Date of Award
Doctor of Philosophy
Matthew T. Theriot
William R. Nugent, Mary L. Held, Russell L. Zaretzki
This dissertation focuses on the psychological response to stress in cancer patients. Specifically, it examines the factors which increase the likelihood of experiencing distress and posttraumatic stress (PTSS), as well as the relationship between distress and PTSS. The dissertation is composed of three manuscripts, the first of which presents a review of the current literature on distress and PTSS in adult cancer patient populations. It indicates that distress is prevalent in cancer patient populations, and that increased levels of distress may be related to PTSS. Furthermore, risk and protective factors are identified, including older age and social support, which may serve as buffers for distress.
The second paper examines a sample of more than 1,100 cancer patients, across more than a dozen treatment centers. Hierarchical linear modeling techniques are used to examine how clinic-level factors might be related to individual distress levels. The third and final paper describes a conditional process model with distress levels as the predictor and PTSS as the outcome, where physical cancer symptoms mediate the relationship between the two and social support and age serve as moderators. Findings from this dissertation have potential implications for both future research and direct practice, within oncology settings. The studies serve as important next steps in a growing body of research.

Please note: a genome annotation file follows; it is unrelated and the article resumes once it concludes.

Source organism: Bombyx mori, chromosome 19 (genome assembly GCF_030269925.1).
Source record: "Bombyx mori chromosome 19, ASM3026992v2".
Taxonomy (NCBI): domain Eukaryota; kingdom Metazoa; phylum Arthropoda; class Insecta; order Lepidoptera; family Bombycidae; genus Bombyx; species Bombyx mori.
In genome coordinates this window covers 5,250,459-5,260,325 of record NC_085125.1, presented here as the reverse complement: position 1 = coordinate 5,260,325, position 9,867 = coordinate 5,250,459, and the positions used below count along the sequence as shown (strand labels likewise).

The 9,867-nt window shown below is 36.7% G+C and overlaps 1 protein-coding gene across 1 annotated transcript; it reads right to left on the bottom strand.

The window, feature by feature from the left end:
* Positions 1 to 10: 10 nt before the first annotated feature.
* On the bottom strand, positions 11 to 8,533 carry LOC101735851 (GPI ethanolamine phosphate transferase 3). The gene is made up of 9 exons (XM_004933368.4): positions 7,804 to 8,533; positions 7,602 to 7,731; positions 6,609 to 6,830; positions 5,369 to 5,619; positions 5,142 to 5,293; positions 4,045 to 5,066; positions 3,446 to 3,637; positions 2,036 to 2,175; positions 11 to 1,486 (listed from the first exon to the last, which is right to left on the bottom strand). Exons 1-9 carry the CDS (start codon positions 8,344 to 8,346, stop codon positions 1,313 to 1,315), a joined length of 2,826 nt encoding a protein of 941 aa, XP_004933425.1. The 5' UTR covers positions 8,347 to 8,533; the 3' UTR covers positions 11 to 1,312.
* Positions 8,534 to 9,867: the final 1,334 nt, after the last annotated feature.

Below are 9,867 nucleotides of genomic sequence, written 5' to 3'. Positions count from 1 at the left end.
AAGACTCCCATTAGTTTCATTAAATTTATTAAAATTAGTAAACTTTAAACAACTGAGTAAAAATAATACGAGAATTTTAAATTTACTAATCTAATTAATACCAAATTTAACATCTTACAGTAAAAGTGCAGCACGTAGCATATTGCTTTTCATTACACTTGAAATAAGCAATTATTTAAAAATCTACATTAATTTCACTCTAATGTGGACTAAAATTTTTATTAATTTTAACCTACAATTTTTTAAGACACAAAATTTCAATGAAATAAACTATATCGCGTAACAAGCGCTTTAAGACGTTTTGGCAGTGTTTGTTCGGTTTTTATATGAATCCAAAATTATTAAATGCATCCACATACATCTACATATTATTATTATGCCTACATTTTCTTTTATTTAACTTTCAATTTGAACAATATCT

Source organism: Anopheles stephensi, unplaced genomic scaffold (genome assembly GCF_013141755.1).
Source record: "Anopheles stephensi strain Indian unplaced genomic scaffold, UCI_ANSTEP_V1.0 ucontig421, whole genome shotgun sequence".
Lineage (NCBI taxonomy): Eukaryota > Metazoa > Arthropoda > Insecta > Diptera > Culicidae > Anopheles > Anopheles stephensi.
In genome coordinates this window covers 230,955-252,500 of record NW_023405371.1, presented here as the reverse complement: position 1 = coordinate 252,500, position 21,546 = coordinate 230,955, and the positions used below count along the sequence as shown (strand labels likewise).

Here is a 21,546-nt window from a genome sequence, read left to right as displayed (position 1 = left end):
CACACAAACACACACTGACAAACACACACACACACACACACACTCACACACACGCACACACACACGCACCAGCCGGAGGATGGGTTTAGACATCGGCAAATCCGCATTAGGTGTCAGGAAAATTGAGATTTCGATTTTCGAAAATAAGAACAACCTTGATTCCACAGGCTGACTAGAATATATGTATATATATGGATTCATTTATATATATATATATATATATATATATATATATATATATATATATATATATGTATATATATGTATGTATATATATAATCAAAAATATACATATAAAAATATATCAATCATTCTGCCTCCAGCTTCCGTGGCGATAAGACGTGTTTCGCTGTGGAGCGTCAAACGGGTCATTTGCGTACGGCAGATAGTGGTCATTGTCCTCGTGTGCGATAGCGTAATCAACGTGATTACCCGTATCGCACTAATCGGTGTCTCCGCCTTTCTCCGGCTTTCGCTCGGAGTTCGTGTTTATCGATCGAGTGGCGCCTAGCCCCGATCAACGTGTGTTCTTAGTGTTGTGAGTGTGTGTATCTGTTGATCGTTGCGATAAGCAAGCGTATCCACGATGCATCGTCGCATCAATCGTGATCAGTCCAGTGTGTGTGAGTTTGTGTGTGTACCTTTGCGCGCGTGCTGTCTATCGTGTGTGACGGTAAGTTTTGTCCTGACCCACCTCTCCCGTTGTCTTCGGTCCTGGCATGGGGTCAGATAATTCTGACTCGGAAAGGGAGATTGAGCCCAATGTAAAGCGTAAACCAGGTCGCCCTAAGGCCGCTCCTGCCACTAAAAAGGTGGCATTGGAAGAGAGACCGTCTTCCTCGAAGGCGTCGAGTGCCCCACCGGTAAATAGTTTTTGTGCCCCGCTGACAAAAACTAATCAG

Moore, Matthew Robert, "Distress during Cancer Treatment and its Relation to Posttraumatic Stress Symptoms. " PhD diss., University of Tennessee, 2017.
Available for download on Saturday, August 15, 2020